When you think of mid-century modern design, perhaps the set of Mad Men comes to mind. You may recall the 1960s period drama (that won 16 Emmys) starring the infamous Don Draper (John Hamm) and copywriter Peggy Olson played by Elizabeth Moss pre-Handmaid's Tale.
While the mid-century modern aesthetic captured the zeitgeist of the ‘60s, open any modern or vintage design magazine or blog today, and you’ll see images of the stylish decor splashed on nearly every page.
Many of us can’t get enough of this timeless trend that showcases simplicity, open space, and natural materials––and is enhanced by (you guessed it) floating shelves.
To help you do mid-century modern like a pro, we reached out to design experts for some insight and inspiration.
MEET THE DESIGNERS
Debby Katz, Interior Designer and founder of Debby Katz Interiors in Connecticut.
Chris Daddio, Cabinet Designer and owner of Wood & Co. based in New York.
A Brief History of Mid-Century Modern (MCM) Design
Influenced by the Bauhaus Era, mid-century modern design evolved from the modernist movement (mid-1940s to the mid-1960s). Arising shortly after World War II, MCM rose to prominence in the 1950s and permeated the interior design scene by the ‘60s. One of the first furniture pieces was George Nelson’s mass-produced platform bench. Nelson wanted to make furniture affordable and accessible to middle-class homeowners, not just the rich.
Mid-century modern designers pushed the boundaries by experimenting with new shapes and forms dramatically different from the highly decorative and ornate designs found in Victorian and Art Nouveau interiors earlier in the 20th century.
Characteristics of Mid-Century Modern
Characterized by its simple, open spaces, clean, sleek curved and straight lines and asymmetrical shapes, mid-century modern spaces were designed to be aesthetically striking and beautiful, yet functional for living. Rooms displayed an abundance of empty space and welcomed nature indoors. Let’s take a closer look at MCM’s unique qualities.
Color palettes in mid-century modern design allows homeowners the freedom to play with color. In a mid-century modern space, you can mix colors together, use neutral hues with pops of color, or create a monochromatic color palette with varying shades of the same color. However, earth tones take center stage. “MCM style really embraces the idea of welcoming the outdoors “in'' so a color palette dominated by muted colors that reference nature––deep greens, burnt orange, [mustard yellow,] and more subtle shades of yellow that are deep and warm are important,” explains Katz.
Space is the most important element in design, and mid-century modern seeks to maximize the volume of each space, says Daddio. “Floating shelves allow the eyes to travel, uninterrupted, unbounded, which creates an increased feeling of space and openness.”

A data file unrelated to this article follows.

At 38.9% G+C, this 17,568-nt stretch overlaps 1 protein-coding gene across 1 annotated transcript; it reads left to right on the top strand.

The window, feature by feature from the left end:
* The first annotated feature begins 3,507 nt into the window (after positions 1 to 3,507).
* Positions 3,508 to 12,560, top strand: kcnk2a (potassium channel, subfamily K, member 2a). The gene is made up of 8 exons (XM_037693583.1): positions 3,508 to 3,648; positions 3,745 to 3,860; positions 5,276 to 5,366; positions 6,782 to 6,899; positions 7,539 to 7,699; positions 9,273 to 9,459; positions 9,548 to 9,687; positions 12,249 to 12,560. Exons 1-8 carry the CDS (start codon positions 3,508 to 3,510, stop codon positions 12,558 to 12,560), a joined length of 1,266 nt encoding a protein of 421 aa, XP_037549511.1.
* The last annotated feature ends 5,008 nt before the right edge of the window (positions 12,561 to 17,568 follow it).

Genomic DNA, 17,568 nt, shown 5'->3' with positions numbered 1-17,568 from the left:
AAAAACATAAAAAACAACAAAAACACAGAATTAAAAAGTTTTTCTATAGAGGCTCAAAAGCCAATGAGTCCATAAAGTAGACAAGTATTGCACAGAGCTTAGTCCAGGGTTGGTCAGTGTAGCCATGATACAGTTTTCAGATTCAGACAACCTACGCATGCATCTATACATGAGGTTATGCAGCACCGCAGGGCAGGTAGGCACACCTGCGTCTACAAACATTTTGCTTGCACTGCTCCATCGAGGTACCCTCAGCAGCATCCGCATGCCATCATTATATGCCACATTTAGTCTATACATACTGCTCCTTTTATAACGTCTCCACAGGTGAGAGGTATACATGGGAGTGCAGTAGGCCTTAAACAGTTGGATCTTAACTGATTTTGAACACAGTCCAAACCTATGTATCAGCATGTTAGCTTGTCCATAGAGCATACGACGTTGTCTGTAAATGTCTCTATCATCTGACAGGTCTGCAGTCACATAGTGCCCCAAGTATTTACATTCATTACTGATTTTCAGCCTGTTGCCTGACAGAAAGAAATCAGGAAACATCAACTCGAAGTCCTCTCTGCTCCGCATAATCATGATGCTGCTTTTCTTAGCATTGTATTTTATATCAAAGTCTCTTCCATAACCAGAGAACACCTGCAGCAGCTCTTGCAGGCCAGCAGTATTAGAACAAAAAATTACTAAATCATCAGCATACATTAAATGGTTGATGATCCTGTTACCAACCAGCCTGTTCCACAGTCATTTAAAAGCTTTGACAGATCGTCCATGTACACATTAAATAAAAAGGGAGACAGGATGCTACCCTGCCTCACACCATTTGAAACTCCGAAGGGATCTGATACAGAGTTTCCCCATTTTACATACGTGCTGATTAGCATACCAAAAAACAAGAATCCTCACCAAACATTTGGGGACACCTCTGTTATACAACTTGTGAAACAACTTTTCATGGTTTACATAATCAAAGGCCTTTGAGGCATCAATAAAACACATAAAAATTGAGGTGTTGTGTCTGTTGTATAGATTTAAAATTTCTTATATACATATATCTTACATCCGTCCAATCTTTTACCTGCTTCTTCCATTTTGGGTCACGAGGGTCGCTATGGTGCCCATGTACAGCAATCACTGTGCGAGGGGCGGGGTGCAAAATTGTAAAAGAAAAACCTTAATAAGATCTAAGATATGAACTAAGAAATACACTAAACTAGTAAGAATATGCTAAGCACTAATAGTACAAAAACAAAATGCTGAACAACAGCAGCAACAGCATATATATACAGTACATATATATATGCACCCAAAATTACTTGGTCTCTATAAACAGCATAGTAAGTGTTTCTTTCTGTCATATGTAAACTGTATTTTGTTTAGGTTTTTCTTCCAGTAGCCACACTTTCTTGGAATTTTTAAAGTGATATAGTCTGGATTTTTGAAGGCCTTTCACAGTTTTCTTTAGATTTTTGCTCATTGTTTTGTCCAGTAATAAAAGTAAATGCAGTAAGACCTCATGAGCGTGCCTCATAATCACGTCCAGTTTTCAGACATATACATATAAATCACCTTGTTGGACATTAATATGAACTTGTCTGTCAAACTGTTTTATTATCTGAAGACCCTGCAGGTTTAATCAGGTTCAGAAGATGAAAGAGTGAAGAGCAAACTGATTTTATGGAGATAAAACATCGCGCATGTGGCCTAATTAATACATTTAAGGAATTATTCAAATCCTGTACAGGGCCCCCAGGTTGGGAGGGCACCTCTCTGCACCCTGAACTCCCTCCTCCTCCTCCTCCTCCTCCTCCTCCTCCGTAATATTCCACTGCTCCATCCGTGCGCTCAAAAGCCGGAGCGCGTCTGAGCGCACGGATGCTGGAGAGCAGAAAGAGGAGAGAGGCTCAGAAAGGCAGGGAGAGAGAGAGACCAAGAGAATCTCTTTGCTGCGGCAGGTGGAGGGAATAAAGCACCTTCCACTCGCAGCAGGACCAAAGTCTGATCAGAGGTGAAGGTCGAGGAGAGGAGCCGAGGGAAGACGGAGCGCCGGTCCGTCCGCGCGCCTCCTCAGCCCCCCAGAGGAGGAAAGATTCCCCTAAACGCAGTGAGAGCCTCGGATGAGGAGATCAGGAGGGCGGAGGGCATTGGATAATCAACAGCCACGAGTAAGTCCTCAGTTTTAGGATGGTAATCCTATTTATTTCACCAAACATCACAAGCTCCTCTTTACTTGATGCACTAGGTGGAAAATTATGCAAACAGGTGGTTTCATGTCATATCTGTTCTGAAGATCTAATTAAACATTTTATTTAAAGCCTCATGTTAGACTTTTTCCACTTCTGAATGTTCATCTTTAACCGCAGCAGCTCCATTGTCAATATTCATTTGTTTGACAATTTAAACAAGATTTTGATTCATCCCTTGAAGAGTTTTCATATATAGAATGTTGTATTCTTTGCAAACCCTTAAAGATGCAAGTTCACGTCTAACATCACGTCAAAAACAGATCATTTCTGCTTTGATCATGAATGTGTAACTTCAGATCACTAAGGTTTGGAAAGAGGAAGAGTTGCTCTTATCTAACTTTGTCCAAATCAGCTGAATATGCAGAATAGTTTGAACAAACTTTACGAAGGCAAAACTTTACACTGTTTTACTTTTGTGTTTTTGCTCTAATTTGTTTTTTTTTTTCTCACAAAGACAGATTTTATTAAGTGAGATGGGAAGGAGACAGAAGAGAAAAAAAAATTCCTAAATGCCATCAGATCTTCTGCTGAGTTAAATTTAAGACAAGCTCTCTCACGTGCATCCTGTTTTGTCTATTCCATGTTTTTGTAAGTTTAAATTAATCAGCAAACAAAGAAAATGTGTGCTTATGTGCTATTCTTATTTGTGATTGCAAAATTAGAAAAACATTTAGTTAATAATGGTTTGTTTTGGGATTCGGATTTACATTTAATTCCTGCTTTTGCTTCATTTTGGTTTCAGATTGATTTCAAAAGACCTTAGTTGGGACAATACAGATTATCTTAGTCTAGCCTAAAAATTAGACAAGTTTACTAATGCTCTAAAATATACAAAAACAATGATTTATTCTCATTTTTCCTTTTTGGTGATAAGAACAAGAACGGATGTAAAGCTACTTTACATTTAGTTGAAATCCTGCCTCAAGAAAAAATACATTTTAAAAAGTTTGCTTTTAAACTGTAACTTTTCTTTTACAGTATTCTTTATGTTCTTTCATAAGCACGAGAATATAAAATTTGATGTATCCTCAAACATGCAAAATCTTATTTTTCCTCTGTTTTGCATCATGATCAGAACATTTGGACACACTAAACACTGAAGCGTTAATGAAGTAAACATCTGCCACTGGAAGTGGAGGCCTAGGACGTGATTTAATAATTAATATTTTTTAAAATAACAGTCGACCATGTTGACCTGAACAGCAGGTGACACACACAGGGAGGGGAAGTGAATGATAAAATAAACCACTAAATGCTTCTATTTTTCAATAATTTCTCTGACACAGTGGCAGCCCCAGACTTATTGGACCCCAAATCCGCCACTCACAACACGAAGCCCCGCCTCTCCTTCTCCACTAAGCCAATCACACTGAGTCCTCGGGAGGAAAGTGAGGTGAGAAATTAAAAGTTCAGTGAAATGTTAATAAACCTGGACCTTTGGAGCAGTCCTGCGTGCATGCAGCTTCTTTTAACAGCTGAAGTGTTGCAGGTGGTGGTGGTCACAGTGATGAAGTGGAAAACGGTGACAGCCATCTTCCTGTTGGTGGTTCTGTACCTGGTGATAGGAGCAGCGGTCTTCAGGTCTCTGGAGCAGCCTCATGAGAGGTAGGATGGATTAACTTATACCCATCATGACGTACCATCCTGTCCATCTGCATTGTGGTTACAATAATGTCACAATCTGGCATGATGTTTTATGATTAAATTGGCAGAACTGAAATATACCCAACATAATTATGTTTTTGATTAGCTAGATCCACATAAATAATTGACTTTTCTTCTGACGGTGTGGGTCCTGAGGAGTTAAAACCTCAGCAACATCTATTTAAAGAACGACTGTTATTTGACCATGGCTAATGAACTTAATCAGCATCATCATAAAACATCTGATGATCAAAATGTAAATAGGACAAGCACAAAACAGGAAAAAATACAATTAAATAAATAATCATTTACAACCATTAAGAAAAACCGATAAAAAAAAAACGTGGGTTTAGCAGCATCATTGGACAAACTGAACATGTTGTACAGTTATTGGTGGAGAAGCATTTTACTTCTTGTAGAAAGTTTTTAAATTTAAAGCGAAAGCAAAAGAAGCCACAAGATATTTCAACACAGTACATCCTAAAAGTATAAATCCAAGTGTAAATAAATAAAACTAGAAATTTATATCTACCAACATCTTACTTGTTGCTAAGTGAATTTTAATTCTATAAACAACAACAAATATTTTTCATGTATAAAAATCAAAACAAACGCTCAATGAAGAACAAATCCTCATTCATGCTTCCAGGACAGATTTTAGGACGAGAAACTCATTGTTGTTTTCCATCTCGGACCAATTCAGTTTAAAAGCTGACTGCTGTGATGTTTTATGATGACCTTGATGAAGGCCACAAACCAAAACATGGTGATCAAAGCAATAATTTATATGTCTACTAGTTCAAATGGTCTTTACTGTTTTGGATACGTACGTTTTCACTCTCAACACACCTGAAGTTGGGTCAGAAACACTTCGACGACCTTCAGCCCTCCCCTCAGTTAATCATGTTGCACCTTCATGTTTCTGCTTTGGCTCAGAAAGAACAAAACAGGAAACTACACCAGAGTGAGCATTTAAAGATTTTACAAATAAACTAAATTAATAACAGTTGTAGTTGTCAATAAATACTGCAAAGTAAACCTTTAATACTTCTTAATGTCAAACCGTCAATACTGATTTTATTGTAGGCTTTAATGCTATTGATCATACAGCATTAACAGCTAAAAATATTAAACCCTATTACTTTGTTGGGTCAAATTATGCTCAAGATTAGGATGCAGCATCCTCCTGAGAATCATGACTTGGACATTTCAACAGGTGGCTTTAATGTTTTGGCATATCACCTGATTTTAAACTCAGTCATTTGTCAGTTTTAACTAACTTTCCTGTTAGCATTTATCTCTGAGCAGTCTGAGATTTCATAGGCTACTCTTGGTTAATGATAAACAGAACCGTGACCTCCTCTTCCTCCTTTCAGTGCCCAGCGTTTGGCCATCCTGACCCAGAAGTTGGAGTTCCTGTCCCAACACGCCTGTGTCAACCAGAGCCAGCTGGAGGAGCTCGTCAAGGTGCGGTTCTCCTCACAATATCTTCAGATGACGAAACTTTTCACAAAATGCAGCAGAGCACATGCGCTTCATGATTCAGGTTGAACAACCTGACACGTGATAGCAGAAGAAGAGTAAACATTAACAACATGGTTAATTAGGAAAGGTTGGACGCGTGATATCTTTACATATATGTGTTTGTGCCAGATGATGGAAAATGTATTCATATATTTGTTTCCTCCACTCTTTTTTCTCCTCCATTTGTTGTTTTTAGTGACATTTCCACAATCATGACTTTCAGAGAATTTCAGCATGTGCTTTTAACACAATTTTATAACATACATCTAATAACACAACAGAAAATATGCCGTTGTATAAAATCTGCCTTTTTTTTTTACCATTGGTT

“Enclosed bookcases and large shelving units, [on the other hand], often create an overbearing presence in a room, reducing the room's open space, and competing against a mid-century modern aesthetic.”
A Mix of Organic and Man-made Materials
We see natural and fabricated materials in the mid-century modern home that include wood, marble, metal, leather, vinyl, and fiberglass. Pieces often mixed materials in one item such as a walnut tabletop with a metal base or a leather chair with chrome legs and arms.
Mid-century modern furniture and interiors are typically composed of dark woods, such as walnut,” explains Daddio. “Alternative woods with similar color tones can be used for a slightly different look such as olive wood.” Another popular wood used with mid-century modern is teak.
“If you are looking to achieve a different color palette, you can maintain the typical thin, clean line styling of MCM and execute it in white oak; white oak is a very workable wood that takes various stains and colors well.”
Iconic Mid-Century Modern Furniture
From straight and angled peg legs to pedestal bases, from curved to straight arms, from hardwood to plywood and metal, MCM furniture design pushed the limits of variety. You can still find many original pieces, reproductions, and replicas today in antique stores, brick-and-mortar stores, and online retailers such as Design Within Reach, Knoll, Herman Miller, 1stDibs, and West Elm.
The following is a short list of iconic mid-century modern furniture pieces and their designers:
Eames Lounge and Ottoman (Charles and Ray Eames)
Eames Molded Fiberglass Side Chair (Charles and Ray Eames)
Barcelona Chair and Sofa (Mies van der Rohe)